I have found many pastoral counseling issues can be diagnosed with one all too common malady: many people wish they were someone else. They want someone else’s job, money, home, car, spouse, or family. They long for easier lives. They believe if they just had (fill in the blank) they would have purpose and meaning in life (Luke 12:15). Their ultimate desire is endemic to all human beings—a story without interruptions and a life without pain. They want to live in this fallen world without the frustrations and restraints that are inevitable because of sin’s presence and power.
Life is not a fantasy
Life isn’t like the movies — even Christian movies! Fantasies of never-ending romance, relative comfort, money without work, happiness without effort, fellowship without vulnerability, peace without Christ are ultimately impossible in this world.
“Discontentment drives us insane. This is why men look at pornography, women leave their husbands, children rage against their parents until families are destroyed, and jobs are lost.”
The Bible enters our minds in disruptive boldness. It states our desires are at war within us (Jas 4:1) because we want things and never receive them because we ask wrongly to spend it on sinful pleasures (Jas 4:3). Discontentment drives us insane — so insane we act irrationally (Gen 3). This is why men look at pornography, women leave their husbands, children rage against their parents until families are destroyed, and jobs are lost.
Both promise and providence
Satiating the perverted desires of discontentment never comes by indulging them (Matt 5:27-30). Learning to look at life biblically requires trusting God’s promises and his providences in making us more like Jesus. Lose either of these lenses (promise or providence), and life quickly grows dark. Balancing God’s promises with the providences he has chosen and life can become an experience of gratitude with greater dependence on the Lord Jesus.
Contentment is far more about seeing as God sees than our attempts to escape from hard circumstances. What is the path forward for believers derailed by discontentment? It is found in exposing our misplaced affections and desires when life seems to be crumbling; it is found in redirecting our hearts toward satisfaction in the care God has promised to provide for his children.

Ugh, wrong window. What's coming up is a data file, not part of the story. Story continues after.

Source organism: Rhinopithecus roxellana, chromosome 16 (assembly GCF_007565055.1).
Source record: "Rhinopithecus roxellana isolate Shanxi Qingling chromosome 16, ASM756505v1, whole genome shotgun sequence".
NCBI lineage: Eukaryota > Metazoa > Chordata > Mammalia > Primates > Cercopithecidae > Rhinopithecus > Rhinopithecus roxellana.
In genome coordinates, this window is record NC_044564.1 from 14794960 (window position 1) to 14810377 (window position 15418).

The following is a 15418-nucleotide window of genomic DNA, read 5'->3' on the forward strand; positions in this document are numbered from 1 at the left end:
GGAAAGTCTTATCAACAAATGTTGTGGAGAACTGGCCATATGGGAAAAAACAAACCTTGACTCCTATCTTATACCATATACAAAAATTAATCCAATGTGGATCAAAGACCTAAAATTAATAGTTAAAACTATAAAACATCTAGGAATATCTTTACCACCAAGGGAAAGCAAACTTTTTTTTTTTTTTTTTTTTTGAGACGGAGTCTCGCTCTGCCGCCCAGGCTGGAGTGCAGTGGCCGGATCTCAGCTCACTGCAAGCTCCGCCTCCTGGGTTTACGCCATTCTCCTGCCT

“Contentment is far more about seeing as God sees than our attempts to escape from hard circumstances.”
The beginning of the end for Satan and sin has already come through the baby born in Bethlehem (Luke 2:4-7). The humility of Jesus to condescend from heaven’s throne to a cattle stall thundered in the heavens and reconciled God and man (Phil 2:5-11; Col 1:21-22). By his cruel death, resurrection, and ascension, Jesus alone has provided the way of hope for sinners trapped by their own desires to rule in the place of God.
With such a Savior who ever lives now to intercede for sinners and see them home to himself, life is focused on the theme of heaven itself—Jesus Christ, the Lord of glory.
The ground of these theological truths must be worked into our minds precisely at the moment we find ourselves drifting into sinful desires. To be sure, not all desires are sinful, but when we find the thoughts of our hearts wandering toward envy, that is a warning we are thinking precisely opposite of what the Bible prescribes as the proper attitude for walking worthy of the calling we have received as sons and daughters of God.
Discontentment never solves anything
Remembering the Bible’s proper paths for our affections can quickly give us a course correction before we find ourselves in the ditch of despair. When our circumstances and trials seem larger than our God and we start wishing we were someone else with a life somewhere else, we cannot obtain spiritual equilibrium until we reject the false promise discontent provides.
Discontentment never solves anything. Instead, it is a gateway sin leading to all sorts of accusations about God’s character and care (or lack thereof) for his children. Proper focus on God’s providence in the moment of trial will stabilize us and cause us to remember that no matter what happens, we are not at the mercy of a tyrant who arbitrarily acts without concern for us. We have a Savior who has poured out his life unto death for us. No matter the trial, that truth is the sure foundation for life in this fallen world.
No matter what pain is present in your heart at this very moment you can be sure life will not always be as it is today. God is moving you forward in ways that will cause you to grow in your trust that he is working all things after the counsel of his will for your good and his glory. Resting in his promises is the ground for a life stabilized by the gospel. Rejecting the mirage of envy and embracing the gospel is the path of peace.
Raymond Johnson serves as lead pastor at The Journey Church in West Chester, Pennsylvania. He holds a Master of Divinity from Southern Seminary and is a Ph.D. candidate in New Testament. Raymond and his wife, Meghan, have three girls. You can follow him on Twitter @raymondj17.